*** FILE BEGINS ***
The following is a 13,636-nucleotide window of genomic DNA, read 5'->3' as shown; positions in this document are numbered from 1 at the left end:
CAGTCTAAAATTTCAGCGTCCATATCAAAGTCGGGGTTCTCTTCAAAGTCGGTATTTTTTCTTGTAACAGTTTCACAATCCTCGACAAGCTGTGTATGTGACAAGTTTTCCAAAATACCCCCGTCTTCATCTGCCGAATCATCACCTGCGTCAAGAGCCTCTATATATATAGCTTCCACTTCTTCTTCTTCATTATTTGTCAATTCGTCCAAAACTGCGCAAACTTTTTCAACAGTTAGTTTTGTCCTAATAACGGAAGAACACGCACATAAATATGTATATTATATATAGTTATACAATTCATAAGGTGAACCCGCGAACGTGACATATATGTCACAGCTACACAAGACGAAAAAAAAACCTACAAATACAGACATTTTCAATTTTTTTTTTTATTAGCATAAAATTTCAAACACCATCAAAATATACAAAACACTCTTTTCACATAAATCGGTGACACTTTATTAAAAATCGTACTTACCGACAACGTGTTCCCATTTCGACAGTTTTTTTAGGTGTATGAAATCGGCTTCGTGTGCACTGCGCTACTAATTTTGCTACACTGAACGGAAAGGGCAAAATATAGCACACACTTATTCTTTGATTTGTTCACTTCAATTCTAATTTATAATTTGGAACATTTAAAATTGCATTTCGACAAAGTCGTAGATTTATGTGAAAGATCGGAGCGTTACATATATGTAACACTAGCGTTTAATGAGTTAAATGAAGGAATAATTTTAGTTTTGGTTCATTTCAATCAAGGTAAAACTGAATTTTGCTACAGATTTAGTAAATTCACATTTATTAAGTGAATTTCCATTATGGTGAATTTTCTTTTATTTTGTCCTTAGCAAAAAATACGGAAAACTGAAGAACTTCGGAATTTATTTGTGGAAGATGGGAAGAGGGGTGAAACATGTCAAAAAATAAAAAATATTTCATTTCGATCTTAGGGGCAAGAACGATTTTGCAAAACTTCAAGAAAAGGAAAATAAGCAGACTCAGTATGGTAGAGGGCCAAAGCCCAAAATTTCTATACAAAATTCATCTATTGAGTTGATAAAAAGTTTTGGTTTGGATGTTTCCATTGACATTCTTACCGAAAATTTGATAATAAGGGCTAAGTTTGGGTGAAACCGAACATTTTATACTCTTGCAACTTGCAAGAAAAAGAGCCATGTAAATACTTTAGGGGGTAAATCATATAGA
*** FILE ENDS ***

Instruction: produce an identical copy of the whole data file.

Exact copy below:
The following is a 13,636-nucleotide window of genomic DNA, read 5'->3' as shown; positions in this document are numbered from 1 at the left end:
CAGTCTAAAATTTCAGCGTCCATATCAAAGTCGGGGTTCTCTTCAAAGTCGGTATTTTTTCTTGTAACAGTTTCACAATCCTCGACAAGCTGTGTATGTGACAAGTTTTCCAAAATACCCCCGTCTTCATCTGCCGAATCATCACCTGCGTCAAGAGCCTCTATATATATAGCTTCCACTTCTTCTTCTTCATTATTTGTCAATTCGTCCAAAACTGCGCAAACTTTTTCAACAGTTAGTTTTGTCCTAATAACGGAAGAACACGCACATAAATATGTATATTATATATAGTTATACAATTCATAAGGTGAACCCGCGAACGTGACATATATGTCACAGCTACACAAGACGAAAAAAAAACCTACAAATACAGACATTTTCAATTTTTTTTTTTATTAGCATAAAATTTCAAACACCATCAAAATATACAAAACACTCTTTTCACATAAATCGGTGACACTTTATTAAAAATCGTACTTACCGACAACGTGTTCCCATTTCGACAGTTTTTTTAGGTGTATGAAATCGGCTTCGTGTGCACTGCGCTACTAATTTTGCTACACTGAACGGAAAGGGCAAAATATAGCACACACTTATTCTTTGATTTGTTCACTTCAATTCTAATTTATAATTTGGAACATTTAAAATTGCATTTCGACAAAGTCGTAGATTTATGTGAAAGATCGGAGCGTTACATATATGTAACACTAGCGTTTAATGAGTTAAATGAAGGAATAATTTTAGTTTTGGTTCATTTCAATCAAGGTAAAACTGAATTTTGCTACAGATTTAGTAAATTCACATTTATTAAGTGAATTTCCATTATGGTGAATTTTCTTTTATTTTGTCCTTAGCAAAAAATACGGAAAACTGAAGAACTTCGGAATTTATTTGTGGAAGATGGGAAGAGGGGTGAAACATGTCAAAAAATAAAAAATATTTCATTTCGATCTTAGGGGCAAGAACGATTTTGCAAAACTTCAAGAAAAGGAAAATAAGCAGACTCAGTATGGTAGAGGGCCAAAGCCCAAAATTTCTATACAAAATTCATCTATTGAGTTGATAAAAAGTTTTGGTTTGGATGTTTCCATTGACATTCTTACCGAAAATTTGATAATAAGGGCTAAGTTTGGGTGAAACCGAACATTTTATACTCTTGCAACTTGCAAGAAAAAGAGCCATGTAAATACTTTAGGGGGTAAATCATATAGA